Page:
Yōon (拗音) is a feature of the Japanese language in which a mora is formed with an added y sound. ... The hiragana あ. あ in hiragana or ã‚¢ in katakana is one of the Japanese kana that each respresent one mora. ... The hiragana い. Look up い in Wiktionary, the free dictionary. ... In Japanese writing, the kana う (hiragana) and ウ (katakana) occupy the third place in the modern GojÅ«on (五十音) system of collating kana. ... In Japanese writing, the kana え (hiragana) and エ (katakana) occupy the fourth place, between う and お, in the modern GojÅ«on (五十音) system of collating kana. ... In Japanese writing, the kana お (hiragana) and オ (katakana) occupy the fifth place, between え and か, in the modern GojÅ«on (五十音) system of collating kana. ... か, in hiragana, ã‚« in katakana, ka (IPA: ) under Hepburn romanisation, is one of the Japanese kana, which each represent one mora. ... き, in hiragana, ã‚­ in katakana, ki in Romaji with Hepburn romanisation (IPA: ), is one of the Japanese kana, which each represent one mora. ... く, in hiragana, or ク in katakana, and ku in Romaji with Hepburn romanisation (IPA: ), is one of the Japanese kana, which each represent one mora. ... け, in hiragana, or ケ in katakana, and ke in Romaji under Hepburn romanisation (IPA: ), is one of the Japanese kana, which each represent one mora. ... こ, in hiragana, or コ in katakana, or ko in Romaji with Hepburn romanisation (IPA: ), is one of the Japanese kana, which each represent one mora. ... さ, in hiragana, or サ in katakana, or sa in Romaji under Hepburn romanisation (IPA: ), is one of the Japanese kana, which each represent one mora. ... し, in hiragana, or ã‚· in katakana, or shi in Romaji under Hepburn romanisation (IPA: ), is one of the Japanese kana, which each represent one mora. ... す, in hiragana, or ス in katakana, is one of the Japanese kana, which each represent one mora. ... せ, in hiragana, or ã‚» in katakana, is one of the Japanese kana, which each represent one mora. ... そ, in hiragana, or ソ in katakana, is one of the Japanese kana, which each represent one mora. ... た, in hiragana, or ã‚¿ in katakana, is one of the Japanese kana, which each represent one mora. ... ち, in hiragana, or チ in katakana, is one of the Japanese kana, which each represent one mora. ... つ, in hiragana, or ツ in katakana, is one of the Japanese kana, which each represent one mora. ... て, in hiragana, or テ in katakana, is one of the Japanese kana, which each represent one mora. ... と, in hiragana, or ト in katakana, is one of the Japanese kana, which each represent one mora. ... な, in hiragana, or ナ in katakana, is one of the Japanese kana, which each represent one mora. ... に, in hiragana, or ニ in katakana, is one of the Japanese kana, which each represent one mora. ... ぬ, in hiragana, or ヌ in katakana, is one of the Japanese kana, which each represent one mora. ... ね, in hiragana, or ネ in katakana, is one of the Japanese kana, which each represent one mora. ... Look up の in Wiktionary, the free dictionary. ... Ha as it appears in hiragana. ... ひ, in hiragana, or ヒ in katakana, is one of the Japanese kana, which each represent one mora. ... ふ, in hiragana, or フ in katakana, is one of the Japanese kana, which each represent one mora. ... へ, in hiragana, or ヘ in katakana, is one of the Japanese kana, which each represent one mora. ... ほ, in hiragana, or ホ in katakana, is one of the Japanese kana, which each represent one mora. ... ま, in hiragana, or マ in katakana, is one of the Japanese kana, which each represent one mora. ... み, in hiragana, or ミ in katakana, is one of the Japanese kana, which each represent one mora. ... ã‚€, in hiragana, or ム in katakana, is one of the Japanese kana, which each represent one mora. ... め, in hiragana, or メ in katakana, is one of the Japanese kana, which each represent one mora. ... ã‚‚, in hiragana, or モ in katakana, is one of the Japanese kana, which each represent one mora. ... ã‚„, in hiragana, or ヤ in katakana, is one of the Japanese kana, which each represent one mora. ... ゆ, in hiragana, or ユ in katakana, is one of the Japanese kana, which each represent one mora. ... よ, in hiragana, or ヨ in katakana, is one of the Japanese kana, which each represent one mora. ... ら, in hiragana, or ラ in katakana, is one of the Japanese kana, which each represent one mora. ... ã‚Š, in hiragana, or リ in katakana, is one of the Japanese kana, which each represent one mora. ... ã‚‹, in hiragana, or ル in katakana, is one of the Japanese kana, which each represent one mora. ... ã‚Œ, in hiragana, or レ in katakana, is one of the Japanese kana, which each represent one mora. ... ろ, in hiragana, or ロ in katakana, is one of the Japanese kana, which each represent one mora. ... わ, in hiragana, or ワ in katakana, is one of the Japanese kana, which each represent one mora. ... ゐ, in hiragana, or ヰ in katakana, is one of the Japanese kana, which each represent one mora. ... ã‚‘, in hiragana, or ヱ in katakana, is one of the Japanese kana, which each represent one mora. ... ã‚’, in hiragana, or ヲ in katakana, is one of the Japanese kana, which each represent one mora. ... ã‚“, in hiragana, or ン in katakana, is one of the Japanese kana, which each represent one mora. ... か, in hiragana, ã‚« in katakana, ka (IPA: ) under Hepburn romanisation, is one of the Japanese kana, which each represent one mora. ... き, in hiragana, ã‚­ in katakana, ki in Romaji with Hepburn romanisation (IPA: ), is one of the Japanese kana, which each represent one mora. ... く, in hiragana, or ク in katakana, and ku in Romaji with Hepburn romanisation (IPA: ), is one of the Japanese kana, which each represent one mora. ... け, in hiragana, or ケ in katakana, and ke in Romaji under Hepburn romanisation (IPA: ), is one of the Japanese kana, which each represent one mora. ... こ, in hiragana, or コ in katakana, or ko in Romaji with Hepburn romanisation (IPA: ), is one of the Japanese kana, which each represent one mora. ... さ, in hiragana, or サ in katakana, or sa in Romaji under Hepburn romanisation (IPA: ), is one of the Japanese kana, which each represent one mora. ... し, in hiragana, or ã‚· in katakana, or shi in Romaji under Hepburn romanisation (IPA: ), is one of the Japanese kana, which each represent one mora. ... す, in hiragana, or ス in katakana (IPA ), is one of the Japanese kana, which each represent one mora. ... せ, in hiragana, or ã‚» in katakana, is one of the Japanese kana, which each represent one mora. ... そ, in hiragana, or ソ in katakana (IPA ), is one of the Japanese kana, which each represent one mora. ... た, in hiragana, or ã‚¿ in katakana (IPA ), is one of the Japanese kana or scripts, which each represent one mora. ... ち, in hiragana, or チ in katakana, is one of the Japanese kana, which each represent one mora. ... つ, in hiragana, or ツ in katakana, is one of the Japanese kana, which each represent one mora, pronounced  . Not to be confused with sokuon, which are identical but somewhat smaller. ... て, in hiragana, or テ in katakana, is one of the Japanese kana, which each represent one mora. ... と, in hiragana, or ト in katakana (IPA ), is one of the Japanese kana, which each represent one mora. ... In Japanese, the kana Ha (written as は in hiragana and ハ in katakana, IPA ) represents a phoneme of the language. ... ひ, in hiragana, or ヒ in katakana, is one of the Japanese kana, which each represent one mora. ... ふ, in hiragana, or フ in katakana, is one of the Japanese kana, which each represent one mora. ... へ, in hiragana, or ヘ in katakana, is one of the Japanese kana, which each represent one mora. ... ほ, in hiragana, or ホ in katakana, is one of the Japanese kana, which each represent one mora. ... In Japanese, the kana Ha (written as は in hiragana and ハ in katakana, IPA ) represents a phoneme of the language. ... ひ, in hiragana, or ヒ in katakana, is one of the Japanese kana, which each represent one mora. ... ふ, in hiragana, or フ in katakana, is one of the Japanese kana, which each represent one mora. ... へ, in hiragana, or ヘ in katakana, is one of the Japanese kana, which each represent one mora. ... ほ, in hiragana, or ホ in katakana, is one of the Japanese kana, which each represent one mora. ... Image File history File links Katakana_obsolete_yi. ... Image File history File links Katakana_obsolete_ye. ... Image File history File links Katakana_obsolete_wu. ... ã‚’, in hiragana, or ヲ in katakana, is one of the Japanese kana, which each represent one mora. ... In Japanese writing, the kana お (hiragana) and オ (katakana) occupy the fifth place, between え and か, in the modern GojÅ«on (五十音) system of collating kana. ... Hiragana ) is a Japanese syllabary, one component of the Japanese writing system, along with katakana and kanji; the Latin alphabet is also used in some cases. ... The Meiji period ), or Meiji era, denotes the 45-year reign of Emperor Meiji, running, in the Gregorian calendar, from 23 October 1868 to 30 July 1912. ...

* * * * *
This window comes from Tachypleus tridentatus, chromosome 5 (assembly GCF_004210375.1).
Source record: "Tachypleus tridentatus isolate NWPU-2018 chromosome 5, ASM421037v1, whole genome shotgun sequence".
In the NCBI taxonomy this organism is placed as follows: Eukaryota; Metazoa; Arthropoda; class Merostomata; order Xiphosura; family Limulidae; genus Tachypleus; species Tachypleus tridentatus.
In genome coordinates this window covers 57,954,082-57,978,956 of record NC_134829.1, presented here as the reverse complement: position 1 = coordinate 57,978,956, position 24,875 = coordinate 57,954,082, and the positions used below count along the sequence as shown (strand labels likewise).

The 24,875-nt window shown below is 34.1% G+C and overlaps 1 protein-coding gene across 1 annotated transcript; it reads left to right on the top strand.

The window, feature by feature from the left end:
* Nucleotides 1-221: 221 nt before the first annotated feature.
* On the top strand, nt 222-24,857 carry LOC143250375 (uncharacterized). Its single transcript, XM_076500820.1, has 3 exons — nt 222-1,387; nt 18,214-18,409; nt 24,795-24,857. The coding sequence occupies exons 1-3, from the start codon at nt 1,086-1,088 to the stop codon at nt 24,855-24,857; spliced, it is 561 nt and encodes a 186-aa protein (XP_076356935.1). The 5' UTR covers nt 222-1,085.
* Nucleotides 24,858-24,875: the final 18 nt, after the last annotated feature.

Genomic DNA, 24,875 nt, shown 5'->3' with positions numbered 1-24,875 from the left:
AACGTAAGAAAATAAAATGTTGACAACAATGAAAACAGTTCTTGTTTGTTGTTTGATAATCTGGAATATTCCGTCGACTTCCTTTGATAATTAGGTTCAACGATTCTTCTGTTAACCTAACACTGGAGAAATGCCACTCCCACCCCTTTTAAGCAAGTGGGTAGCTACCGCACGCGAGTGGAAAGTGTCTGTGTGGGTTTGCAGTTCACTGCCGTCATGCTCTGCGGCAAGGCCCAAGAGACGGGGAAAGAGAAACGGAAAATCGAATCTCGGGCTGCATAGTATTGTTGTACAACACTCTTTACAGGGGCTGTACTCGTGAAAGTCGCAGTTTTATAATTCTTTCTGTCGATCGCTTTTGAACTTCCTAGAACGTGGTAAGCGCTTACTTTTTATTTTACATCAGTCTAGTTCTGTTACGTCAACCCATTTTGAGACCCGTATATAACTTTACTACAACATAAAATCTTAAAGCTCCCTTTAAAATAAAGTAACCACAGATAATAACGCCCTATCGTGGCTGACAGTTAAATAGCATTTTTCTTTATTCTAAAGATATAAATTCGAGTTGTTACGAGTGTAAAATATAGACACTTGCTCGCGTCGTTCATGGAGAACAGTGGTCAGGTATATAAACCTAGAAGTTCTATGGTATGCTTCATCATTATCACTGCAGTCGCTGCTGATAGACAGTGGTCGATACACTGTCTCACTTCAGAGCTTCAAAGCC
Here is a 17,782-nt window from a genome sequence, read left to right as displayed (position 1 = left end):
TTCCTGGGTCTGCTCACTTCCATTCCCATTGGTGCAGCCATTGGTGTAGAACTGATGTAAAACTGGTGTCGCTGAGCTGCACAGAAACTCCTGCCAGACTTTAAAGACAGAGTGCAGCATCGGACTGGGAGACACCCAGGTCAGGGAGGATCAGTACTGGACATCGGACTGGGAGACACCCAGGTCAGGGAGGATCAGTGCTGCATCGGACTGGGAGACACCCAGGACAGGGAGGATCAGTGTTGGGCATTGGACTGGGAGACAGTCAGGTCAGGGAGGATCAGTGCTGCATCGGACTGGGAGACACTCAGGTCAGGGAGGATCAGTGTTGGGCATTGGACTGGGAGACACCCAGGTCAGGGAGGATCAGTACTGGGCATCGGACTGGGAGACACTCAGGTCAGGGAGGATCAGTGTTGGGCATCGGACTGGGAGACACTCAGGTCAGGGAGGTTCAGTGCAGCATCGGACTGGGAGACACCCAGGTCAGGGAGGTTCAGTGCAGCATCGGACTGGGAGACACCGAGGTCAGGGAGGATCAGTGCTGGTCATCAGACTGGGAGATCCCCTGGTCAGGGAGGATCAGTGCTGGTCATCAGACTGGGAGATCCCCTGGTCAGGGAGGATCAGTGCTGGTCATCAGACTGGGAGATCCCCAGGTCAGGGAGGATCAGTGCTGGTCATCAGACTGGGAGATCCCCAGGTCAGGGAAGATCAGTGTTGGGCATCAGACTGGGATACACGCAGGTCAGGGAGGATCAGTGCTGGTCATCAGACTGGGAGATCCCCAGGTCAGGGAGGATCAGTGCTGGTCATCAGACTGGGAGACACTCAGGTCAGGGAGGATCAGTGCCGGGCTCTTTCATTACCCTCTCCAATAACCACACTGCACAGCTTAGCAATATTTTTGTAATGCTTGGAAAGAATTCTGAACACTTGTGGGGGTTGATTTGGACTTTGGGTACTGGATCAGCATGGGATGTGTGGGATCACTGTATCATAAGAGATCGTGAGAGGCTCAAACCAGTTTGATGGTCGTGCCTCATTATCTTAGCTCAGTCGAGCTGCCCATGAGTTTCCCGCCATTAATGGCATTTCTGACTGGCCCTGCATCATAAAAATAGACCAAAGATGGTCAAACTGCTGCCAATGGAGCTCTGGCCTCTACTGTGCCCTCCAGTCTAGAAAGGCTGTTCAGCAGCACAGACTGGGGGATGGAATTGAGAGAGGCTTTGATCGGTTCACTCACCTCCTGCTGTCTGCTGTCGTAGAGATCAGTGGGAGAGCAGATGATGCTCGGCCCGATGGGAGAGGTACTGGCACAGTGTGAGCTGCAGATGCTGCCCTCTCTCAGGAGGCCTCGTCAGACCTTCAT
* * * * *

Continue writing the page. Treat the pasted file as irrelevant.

History